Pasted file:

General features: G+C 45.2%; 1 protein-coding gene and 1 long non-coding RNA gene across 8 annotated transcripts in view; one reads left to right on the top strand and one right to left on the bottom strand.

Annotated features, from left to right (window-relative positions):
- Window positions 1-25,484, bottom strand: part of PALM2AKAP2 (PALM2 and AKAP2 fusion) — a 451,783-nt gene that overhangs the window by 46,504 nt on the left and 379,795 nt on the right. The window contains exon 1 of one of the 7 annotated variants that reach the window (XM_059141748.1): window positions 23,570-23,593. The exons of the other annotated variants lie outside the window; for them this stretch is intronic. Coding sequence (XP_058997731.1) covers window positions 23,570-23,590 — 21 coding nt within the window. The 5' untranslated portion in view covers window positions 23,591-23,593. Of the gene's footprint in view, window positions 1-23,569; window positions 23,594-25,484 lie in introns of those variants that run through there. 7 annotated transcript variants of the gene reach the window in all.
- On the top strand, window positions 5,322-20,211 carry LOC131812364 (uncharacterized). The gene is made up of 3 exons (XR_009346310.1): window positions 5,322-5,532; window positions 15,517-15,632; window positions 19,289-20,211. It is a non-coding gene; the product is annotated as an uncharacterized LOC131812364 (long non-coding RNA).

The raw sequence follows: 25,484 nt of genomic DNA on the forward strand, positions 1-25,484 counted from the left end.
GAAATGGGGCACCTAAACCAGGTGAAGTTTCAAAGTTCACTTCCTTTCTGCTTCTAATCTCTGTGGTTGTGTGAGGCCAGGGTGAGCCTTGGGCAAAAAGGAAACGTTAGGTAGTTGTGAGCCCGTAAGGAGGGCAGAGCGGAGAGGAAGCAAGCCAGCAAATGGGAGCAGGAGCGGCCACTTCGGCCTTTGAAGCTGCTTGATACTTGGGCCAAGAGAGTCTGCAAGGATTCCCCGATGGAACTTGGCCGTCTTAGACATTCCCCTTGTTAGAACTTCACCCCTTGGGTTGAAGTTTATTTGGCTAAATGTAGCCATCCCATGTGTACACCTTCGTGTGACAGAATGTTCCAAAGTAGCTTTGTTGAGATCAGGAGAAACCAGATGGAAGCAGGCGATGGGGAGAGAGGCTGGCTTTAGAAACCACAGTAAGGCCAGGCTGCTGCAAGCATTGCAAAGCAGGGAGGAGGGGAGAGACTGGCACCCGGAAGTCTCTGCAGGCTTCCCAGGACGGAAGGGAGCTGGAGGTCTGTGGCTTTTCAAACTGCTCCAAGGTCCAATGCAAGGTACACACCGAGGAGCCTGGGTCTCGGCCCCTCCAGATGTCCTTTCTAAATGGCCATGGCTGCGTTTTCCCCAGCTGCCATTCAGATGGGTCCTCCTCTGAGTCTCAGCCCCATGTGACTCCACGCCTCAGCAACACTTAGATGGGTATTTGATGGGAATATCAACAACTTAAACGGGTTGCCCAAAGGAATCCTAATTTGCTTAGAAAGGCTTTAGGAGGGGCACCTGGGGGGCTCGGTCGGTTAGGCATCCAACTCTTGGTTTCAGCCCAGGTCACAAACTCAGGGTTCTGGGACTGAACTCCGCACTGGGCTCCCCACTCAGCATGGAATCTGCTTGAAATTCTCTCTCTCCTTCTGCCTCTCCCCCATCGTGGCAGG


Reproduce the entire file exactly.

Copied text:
General features: G+C 45.2%; 1 protein-coding gene and 1 long non-coding RNA gene across 8 annotated transcripts in view; one reads left to right on the top strand and one right to left on the bottom strand.

Annotated features, from left to right (window-relative positions):
- Window positions 1-25,484, bottom strand: part of PALM2AKAP2 (PALM2 and AKAP2 fusion) — a 451,783-nt gene that overhangs the window by 46,504 nt on the left and 379,795 nt on the right. The window contains exon 1 of one of the 7 annotated variants that reach the window (XM_059141748.1): window positions 23,570-23,593. The exons of the other annotated variants lie outside the window; for them this stretch is intronic. Coding sequence (XP_058997731.1) covers window positions 23,570-23,590 — 21 coding nt within the window. The 5' untranslated portion in view covers window positions 23,591-23,593. Of the gene's footprint in view, window positions 1-23,569; window positions 23,594-25,484 lie in introns of those variants that run through there. 7 annotated transcript variants of the gene reach the window in all.
- On the top strand, window positions 5,322-20,211 carry LOC131812364 (uncharacterized). The gene is made up of 3 exons (XR_009346310.1): window positions 5,322-5,532; window positions 15,517-15,632; window positions 19,289-20,211. It is a non-coding gene; the product is annotated as an uncharacterized LOC131812364 (long non-coding RNA).

The raw sequence follows: 25,484 nt of genomic DNA on the forward strand, positions 1-25,484 counted from the left end.
GAAATGGGGCACCTAAACCAGGTGAAGTTTCAAAGTTCACTTCCTTTCTGCTTCTAATCTCTGTGGTTGTGTGAGGCCAGGGTGAGCCTTGGGCAAAAAGGAAACGTTAGGTAGTTGTGAGCCCGTAAGGAGGGCAGAGCGGAGAGGAAGCAAGCCAGCAAATGGGAGCAGGAGCGGCCACTTCGGCCTTTGAAGCTGCTTGATACTTGGGCCAAGAGAGTCTGCAAGGATTCCCCGATGGAACTTGGCCGTCTTAGACATTCCCCTTGTTAGAACTTCACCCCTTGGGTTGAAGTTTATTTGGCTAAATGTAGCCATCCCATGTGTACACCTTCGTGTGACAGAATGTTCCAAAGTAGCTTTGTTGAGATCAGGAGAAACCAGATGGAAGCAGGCGATGGGGAGAGAGGCTGGCTTTAGAAACCACAGTAAGGCCAGGCTGCTGCAAGCATTGCAAAGCAGGGAGGAGGGGAGAGACTGGCACCCGGAAGTCTCTGCAGGCTTCCCAGGACGGAAGGGAGCTGGAGGTCTGTGGCTTTTCAAACTGCTCCAAGGTCCAATGCAAGGTACACACCGAGGAGCCTGGGTCTCGGCCCCTCCAGATGTCCTTTCTAAATGGCCATGGCTGCGTTTTCCCCAGCTGCCATTCAGATGGGTCCTCCTCTGAGTCTCAGCCCCATGTGACTCCACGCCTCAGCAACACTTAGATGGGTATTTGATGGGAATATCAACAACTTAAACGGGTTGCCCAAAGGAATCCTAATTTGCTTAGAAAGGCTTTAGGAGGGGCACCTGGGGGGCTCGGTCGGTTAGGCATCCAACTCTTGGTTTCAGCCCAGGTCACAAACTCAGGGTTCTGGGACTGAACTCCGCACTGGGCTCCCCACTCAGCATGGAATCTGCTTGAAATTCTCTCTCTCCTTCTGCCTCTCCCCCATCGTGGCAGG